Practically and philosophically, any discussion of sludge management, particularly the treated sludge from municipal wastewater treatment plants, pivots to a discussion regarding possible uses for the sludge. As early as 1907, it has been confirmed that municipal sludge from Alliance, Ohio was used as fertilizer, much like animal manure. Upon evaluation, in reports dating from 1942 to the late 1970s, the nutrient composition of sludge is considered “similar to other organic waste-based soil amendments that are routinely applied on cropland.”
Existing regulations regarding the use of reclaimed wastewater on food crops are designed to protect consumers from exposure to pathogens and potential health hazards have been addressed, but similar studies have not yet been widely conducted on the use of treated sludge as fertilizer.
It is a fact, though, that sludge has been traditionally used as fertilizer, not only in other parts of the world, but also in unregulated regions of the United States. In addition to nutrients that are essential for plant growth, sludge can also contain trace elements that might help to replenish soils that have been over tilled and are deficient in such elements as zinc, copper and iron. Controlled land applications of element-rich treated sludge could help to remedy such deficiencies.
The World Health Organization has also investigated the possibility of sludge application to cropland, and as noted, the EU currently supports the application of treated sludge on agricultural land.
Irrigation with reclaimed water currently occurs. Both water shortages and waste disposal are driving forces that support the use of reclaimed wastewater, and landscape irrigation a primary and fast-growing demand. Increasing residential development is viewed as a catalyst for removing treated effluent from the spectrum of agricultural use, although that may change with better technology and higher demand for crop irrigation. Economically, cost of reclaimed water is relatively high. If farmers still have access to low-cost water for irrigation, they will not be likely to seek out reclaimed supplies for agricultural use.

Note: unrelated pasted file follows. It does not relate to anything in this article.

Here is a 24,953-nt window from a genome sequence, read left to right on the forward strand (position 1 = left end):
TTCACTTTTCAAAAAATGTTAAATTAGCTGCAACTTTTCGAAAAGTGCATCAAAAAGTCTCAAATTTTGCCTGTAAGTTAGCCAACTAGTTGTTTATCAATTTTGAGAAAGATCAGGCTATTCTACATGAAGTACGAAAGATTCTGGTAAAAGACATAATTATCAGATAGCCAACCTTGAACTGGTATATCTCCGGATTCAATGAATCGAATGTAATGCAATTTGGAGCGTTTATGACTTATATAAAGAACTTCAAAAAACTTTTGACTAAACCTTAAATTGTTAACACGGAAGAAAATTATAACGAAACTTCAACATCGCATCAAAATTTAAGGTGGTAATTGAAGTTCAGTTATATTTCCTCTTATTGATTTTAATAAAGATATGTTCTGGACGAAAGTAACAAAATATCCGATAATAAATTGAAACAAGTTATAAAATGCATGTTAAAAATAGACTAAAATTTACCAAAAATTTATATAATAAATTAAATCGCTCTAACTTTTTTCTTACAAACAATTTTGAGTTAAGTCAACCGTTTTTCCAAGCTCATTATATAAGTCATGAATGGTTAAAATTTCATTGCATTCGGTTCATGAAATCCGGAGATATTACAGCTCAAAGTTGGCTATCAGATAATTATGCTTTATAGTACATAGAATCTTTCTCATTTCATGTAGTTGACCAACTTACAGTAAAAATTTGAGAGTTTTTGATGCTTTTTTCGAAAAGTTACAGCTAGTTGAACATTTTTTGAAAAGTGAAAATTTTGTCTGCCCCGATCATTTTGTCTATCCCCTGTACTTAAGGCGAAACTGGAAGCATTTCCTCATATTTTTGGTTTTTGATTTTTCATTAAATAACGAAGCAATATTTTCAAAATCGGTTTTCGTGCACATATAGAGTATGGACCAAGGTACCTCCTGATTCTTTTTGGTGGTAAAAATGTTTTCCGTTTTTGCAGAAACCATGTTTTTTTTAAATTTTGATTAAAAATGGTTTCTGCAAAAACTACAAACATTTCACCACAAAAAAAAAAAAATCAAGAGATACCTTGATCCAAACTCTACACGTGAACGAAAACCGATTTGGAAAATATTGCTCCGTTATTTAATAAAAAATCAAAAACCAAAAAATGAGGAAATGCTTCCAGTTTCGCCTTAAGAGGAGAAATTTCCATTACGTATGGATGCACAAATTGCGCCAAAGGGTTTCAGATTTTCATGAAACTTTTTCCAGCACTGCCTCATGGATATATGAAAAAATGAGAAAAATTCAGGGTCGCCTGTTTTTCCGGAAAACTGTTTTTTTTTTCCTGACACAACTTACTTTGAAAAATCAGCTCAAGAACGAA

Nationwide sludge has minimal impact on agriculture at present. What is true, however, is that sludge, unlike water, can be transported long distance at relatively reasonable rates. In the 1990s, some of New York’s treated sludge was shipped to northeastern Texas and eastern Colorado for use on local cropland, and the state of Massachusetts shipped a portion of its treated sludge to Florida in the form of heat-dried pellets.
It is probable that the debate over agricultural use of treated sludge will continue, perhaps for decades. The pros and cons have now been discussed with no resolution, for at least half a century or perhaps much longer, as it is. The following words were included in the 1996 book quoted earlier. They are still pertinent today:
“If the total amount of municipal sludge produced in the United States were applied to cropland at agronomic rates less than 2 percent of the nation’s cropland would be necessary to accept it. However, there are some regions where limited cropland acreage may constrain sludge management options. A lack of available disposal options near densely populated urban centers has forced many municipalities to seek distant disposal and land application sites at considerable costs. Given these economic and geographic constraints, it is not likely that all of the sewage sludge will be applied to cropland in the foreseeable future, and thus only a very small percentage of the food crops grown in the United States would ever be exposed to sewage sludge.”
While the technology may soon exist to assure that treated sludge is free from toxic substances and pathogens and deemed safe for use on crops just as treated wastewater already is, it may well be that public perception will continue to be resistant to the idea.
Only time will tell.